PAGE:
The psychic link idea isn't the dumbest idea this franchise has ever had, but it's awfully close, and it borrows heavily from territory already covered at this point by the Friday the 13th series (it even apes one of Jason's more famous kills). Michael is also followed around by a mysterious "Man in Black," whose identity is never revealed, leaving that ultimately pointless loose end for the makers of the next film to deal with (which they did, poorly). What's frustrating about  Halloween 5 is that it's a successor to the film that kickstarted the slasher genre, still the best film that the genre has ever produced, and at this point in the series the filmmakers were leading from behind, copying from the copycats rather than blazing new trails.

Halloween 5 is a mess. It's clear that the filmmakers didn't know where this was headed, and the result is an aimless, muddled mess, filled with awkwardly placed comic relief and a sense that no one is really behind the wheel here.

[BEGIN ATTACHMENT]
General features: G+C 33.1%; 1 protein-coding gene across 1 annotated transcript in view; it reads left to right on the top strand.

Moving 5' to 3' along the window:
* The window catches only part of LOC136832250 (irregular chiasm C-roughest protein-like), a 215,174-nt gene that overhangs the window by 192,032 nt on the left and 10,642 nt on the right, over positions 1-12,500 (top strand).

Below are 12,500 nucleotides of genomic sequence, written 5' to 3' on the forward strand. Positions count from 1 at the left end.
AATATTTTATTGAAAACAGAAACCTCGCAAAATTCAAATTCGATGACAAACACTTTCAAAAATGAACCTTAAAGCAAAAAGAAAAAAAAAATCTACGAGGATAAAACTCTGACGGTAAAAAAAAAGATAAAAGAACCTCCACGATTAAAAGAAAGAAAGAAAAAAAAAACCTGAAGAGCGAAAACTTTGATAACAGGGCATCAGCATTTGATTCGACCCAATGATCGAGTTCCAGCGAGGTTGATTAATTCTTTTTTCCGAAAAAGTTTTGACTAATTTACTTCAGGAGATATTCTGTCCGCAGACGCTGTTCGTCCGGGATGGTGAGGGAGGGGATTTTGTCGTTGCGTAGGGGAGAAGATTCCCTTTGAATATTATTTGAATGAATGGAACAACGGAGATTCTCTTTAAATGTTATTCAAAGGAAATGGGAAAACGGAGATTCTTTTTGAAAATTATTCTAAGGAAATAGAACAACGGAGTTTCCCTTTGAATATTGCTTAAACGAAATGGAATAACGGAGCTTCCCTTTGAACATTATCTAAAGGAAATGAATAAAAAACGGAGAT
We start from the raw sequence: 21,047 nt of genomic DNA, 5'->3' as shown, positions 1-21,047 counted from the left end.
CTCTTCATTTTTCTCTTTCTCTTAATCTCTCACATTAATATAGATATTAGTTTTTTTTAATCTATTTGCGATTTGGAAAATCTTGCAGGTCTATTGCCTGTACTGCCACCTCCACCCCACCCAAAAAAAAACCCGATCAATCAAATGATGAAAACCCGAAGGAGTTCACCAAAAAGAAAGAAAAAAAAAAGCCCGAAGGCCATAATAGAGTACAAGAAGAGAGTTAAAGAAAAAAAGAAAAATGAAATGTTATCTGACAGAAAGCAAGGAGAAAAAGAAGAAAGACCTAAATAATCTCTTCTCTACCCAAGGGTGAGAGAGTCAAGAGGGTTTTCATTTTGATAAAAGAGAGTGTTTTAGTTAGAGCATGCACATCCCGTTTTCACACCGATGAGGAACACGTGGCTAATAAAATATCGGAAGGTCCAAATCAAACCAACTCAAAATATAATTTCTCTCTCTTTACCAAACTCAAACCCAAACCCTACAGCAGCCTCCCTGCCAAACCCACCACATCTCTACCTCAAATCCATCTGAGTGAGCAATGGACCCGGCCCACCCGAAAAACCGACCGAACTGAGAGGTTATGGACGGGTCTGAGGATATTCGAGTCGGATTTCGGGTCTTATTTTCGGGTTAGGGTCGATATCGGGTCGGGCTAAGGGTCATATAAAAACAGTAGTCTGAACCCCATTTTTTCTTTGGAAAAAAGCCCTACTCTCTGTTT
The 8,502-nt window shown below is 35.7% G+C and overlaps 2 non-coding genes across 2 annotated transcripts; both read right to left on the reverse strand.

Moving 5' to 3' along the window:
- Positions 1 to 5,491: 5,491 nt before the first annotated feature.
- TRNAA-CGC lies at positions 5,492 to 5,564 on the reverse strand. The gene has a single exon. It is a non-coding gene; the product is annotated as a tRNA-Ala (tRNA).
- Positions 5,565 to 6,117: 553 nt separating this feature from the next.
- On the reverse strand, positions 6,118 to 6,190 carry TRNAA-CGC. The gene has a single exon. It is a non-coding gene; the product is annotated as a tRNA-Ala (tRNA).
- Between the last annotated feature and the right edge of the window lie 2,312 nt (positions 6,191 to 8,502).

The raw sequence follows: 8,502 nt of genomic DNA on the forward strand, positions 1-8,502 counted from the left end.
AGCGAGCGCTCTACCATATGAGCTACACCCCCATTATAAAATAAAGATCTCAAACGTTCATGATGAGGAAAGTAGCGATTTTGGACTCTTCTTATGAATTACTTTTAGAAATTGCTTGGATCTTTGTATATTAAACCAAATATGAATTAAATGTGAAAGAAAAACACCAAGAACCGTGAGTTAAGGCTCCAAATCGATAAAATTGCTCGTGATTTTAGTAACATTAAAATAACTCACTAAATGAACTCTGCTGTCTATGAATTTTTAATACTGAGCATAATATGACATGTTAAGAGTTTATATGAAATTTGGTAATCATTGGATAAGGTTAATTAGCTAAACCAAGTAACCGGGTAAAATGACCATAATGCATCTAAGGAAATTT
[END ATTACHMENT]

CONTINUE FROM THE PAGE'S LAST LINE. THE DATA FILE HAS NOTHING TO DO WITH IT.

It took six years for filmmakers to figure out what the hell to do with the mess that was Halloween 5, and the resulting film, Halloween: The Curse of Michael Myers did nothing to clear things up, instead muddying the waters with bizarre subplots about druid cults and ancient runes. In the world of the sixth Halloween film, Michael is the victim of an ancient curse, dictating that he must kill every member of his family before he can be free to pass the curse onto another.

The mysterious Man in Black from Halloween 5 is revealed to be Dr. Wynn, under whose watch Michael escaped from the sanatorium in the original film, now played by Mitchell Ryan. It turns out that Wynn is the leader of this cult, for whom Michael is some sort of mystical guardian, and they have forced him to have a child with his niece, Jamie Lloyd (J.C. Brandy, stepping in for Danielle Harris). It's all very convoluted, and done no favors by having too many cooks in the kitchen - the writer, director, producers, and studio honchos all trying to exert influence over the troubled production.